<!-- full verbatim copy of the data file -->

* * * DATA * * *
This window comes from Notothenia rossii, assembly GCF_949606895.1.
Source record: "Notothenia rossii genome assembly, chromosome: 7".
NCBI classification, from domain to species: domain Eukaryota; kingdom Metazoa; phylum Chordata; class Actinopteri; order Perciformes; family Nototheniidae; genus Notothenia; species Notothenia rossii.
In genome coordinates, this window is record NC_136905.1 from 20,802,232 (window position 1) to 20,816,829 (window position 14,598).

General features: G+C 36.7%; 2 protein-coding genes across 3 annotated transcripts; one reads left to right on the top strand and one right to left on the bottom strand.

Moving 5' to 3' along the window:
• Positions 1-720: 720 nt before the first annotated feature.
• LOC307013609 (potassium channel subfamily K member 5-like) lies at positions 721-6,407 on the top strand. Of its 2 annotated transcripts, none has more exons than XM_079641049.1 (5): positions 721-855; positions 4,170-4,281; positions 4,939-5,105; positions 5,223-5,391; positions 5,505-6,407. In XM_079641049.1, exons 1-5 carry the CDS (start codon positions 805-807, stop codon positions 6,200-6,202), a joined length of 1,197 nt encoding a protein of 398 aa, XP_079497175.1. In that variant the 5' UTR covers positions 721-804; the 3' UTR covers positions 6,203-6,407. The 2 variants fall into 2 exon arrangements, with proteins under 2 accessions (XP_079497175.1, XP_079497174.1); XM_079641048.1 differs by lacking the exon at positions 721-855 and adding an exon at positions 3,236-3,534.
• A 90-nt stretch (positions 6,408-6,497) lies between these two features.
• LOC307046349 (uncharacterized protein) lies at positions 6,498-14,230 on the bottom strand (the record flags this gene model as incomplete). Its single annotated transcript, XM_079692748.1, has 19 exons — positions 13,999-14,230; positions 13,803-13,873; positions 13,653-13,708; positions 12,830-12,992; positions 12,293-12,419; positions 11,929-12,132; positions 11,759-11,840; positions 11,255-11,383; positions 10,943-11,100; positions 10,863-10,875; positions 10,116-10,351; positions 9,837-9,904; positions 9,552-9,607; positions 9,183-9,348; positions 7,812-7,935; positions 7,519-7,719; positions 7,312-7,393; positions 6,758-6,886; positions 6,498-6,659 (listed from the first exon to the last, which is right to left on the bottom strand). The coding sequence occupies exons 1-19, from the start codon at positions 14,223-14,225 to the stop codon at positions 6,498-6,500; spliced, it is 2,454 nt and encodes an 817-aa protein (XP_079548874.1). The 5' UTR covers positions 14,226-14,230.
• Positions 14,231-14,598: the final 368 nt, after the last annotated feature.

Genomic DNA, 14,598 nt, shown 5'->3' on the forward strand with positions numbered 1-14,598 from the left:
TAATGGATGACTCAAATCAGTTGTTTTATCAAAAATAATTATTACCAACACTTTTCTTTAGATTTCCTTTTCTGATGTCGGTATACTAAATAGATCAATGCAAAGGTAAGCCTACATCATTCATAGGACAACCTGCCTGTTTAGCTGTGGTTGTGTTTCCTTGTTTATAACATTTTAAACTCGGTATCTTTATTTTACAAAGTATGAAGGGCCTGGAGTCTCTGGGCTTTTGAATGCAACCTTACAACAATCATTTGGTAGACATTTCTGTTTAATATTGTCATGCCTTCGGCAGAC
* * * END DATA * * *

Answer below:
This window comes from Notothenia rossii, assembly GCF_949606895.1.
Source record: "Notothenia rossii genome assembly, chromosome: 7".
NCBI classification, from domain to species: domain Eukaryota; kingdom Metazoa; phylum Chordata; class Actinopteri; order Perciformes; family Nototheniidae; genus Notothenia; species Notothenia rossii.
In genome coordinates, this window is record NC_136905.1 from 20,802,232 (window position 1) to 20,816,829 (window position 14,598).

General features: G+C 36.7%; 2 protein-coding genes across 3 annotated transcripts; one reads left to right on the top strand and one right to left on the bottom strand.

Moving 5' to 3' along the window:
• Positions 1-720: 720 nt before the first annotated feature.
• LOC307013609 (potassium channel subfamily K member 5-like) lies at positions 721-6,407 on the top strand. Of its 2 annotated transcripts, none has more exons than XM_079641049.1 (5): positions 721-855; positions 4,170-4,281; positions 4,939-5,105; positions 5,223-5,391; positions 5,505-6,407. In XM_079641049.1, exons 1-5 carry the CDS (start codon positions 805-807, stop codon positions 6,200-6,202), a joined length of 1,197 nt encoding a protein of 398 aa, XP_079497175.1. In that variant the 5' UTR covers positions 721-804; the 3' UTR covers positions 6,203-6,407. The 2 variants fall into 2 exon arrangements, with proteins under 2 accessions (XP_079497175.1, XP_079497174.1); XM_079641048.1 differs by lacking the exon at positions 721-855 and adding an exon at positions 3,236-3,534.
• A 90-nt stretch (positions 6,408-6,497) lies between these two features.
• LOC307046349 (uncharacterized protein) lies at positions 6,498-14,230 on the bottom strand (the record flags this gene model as incomplete). Its single annotated transcript, XM_079692748.1, has 19 exons — positions 13,999-14,230; positions 13,803-13,873; positions 13,653-13,708; positions 12,830-12,992; positions 12,293-12,419; positions 11,929-12,132; positions 11,759-11,840; positions 11,255-11,383; positions 10,943-11,100; positions 10,863-10,875; positions 10,116-10,351; positions 9,837-9,904; positions 9,552-9,607; positions 9,183-9,348; positions 7,812-7,935; positions 7,519-7,719; positions 7,312-7,393; positions 6,758-6,886; positions 6,498-6,659 (listed from the first exon to the last, which is right to left on the bottom strand). The coding sequence occupies exons 1-19, from the start codon at positions 14,223-14,225 to the stop codon at positions 6,498-6,500; spliced, it is 2,454 nt and encodes an 817-aa protein (XP_079548874.1). The 5' UTR covers positions 14,226-14,230.
• Positions 14,231-14,598: the final 368 nt, after the last annotated feature.

Genomic DNA, 14,598 nt, shown 5'->3' on the forward strand with positions numbered 1-14,598 from the left:
TAATGGATGACTCAAATCAGTTGTTTTATCAAAAATAATTATTACCAACACTTTTCTTTAGATTTCCTTTTCTGATGTCGGTATACTAAATAGATCAATGCAAAGGTAAGCCTACATCATTCATAGGACAACCTGCCTGTTTAGCTGTGGTTGTGTTTCCTTGTTTATAACATTTTAAACTCGGTATCTTTATTTTACAAAGTATGAAGGGCCTGGAGTCTCTGGGCTTTTGAATGCAACCTTACAACAATCATTTGGTAGACATTTCTGTTTAATATTGTCATGCCTTCGGCAGAC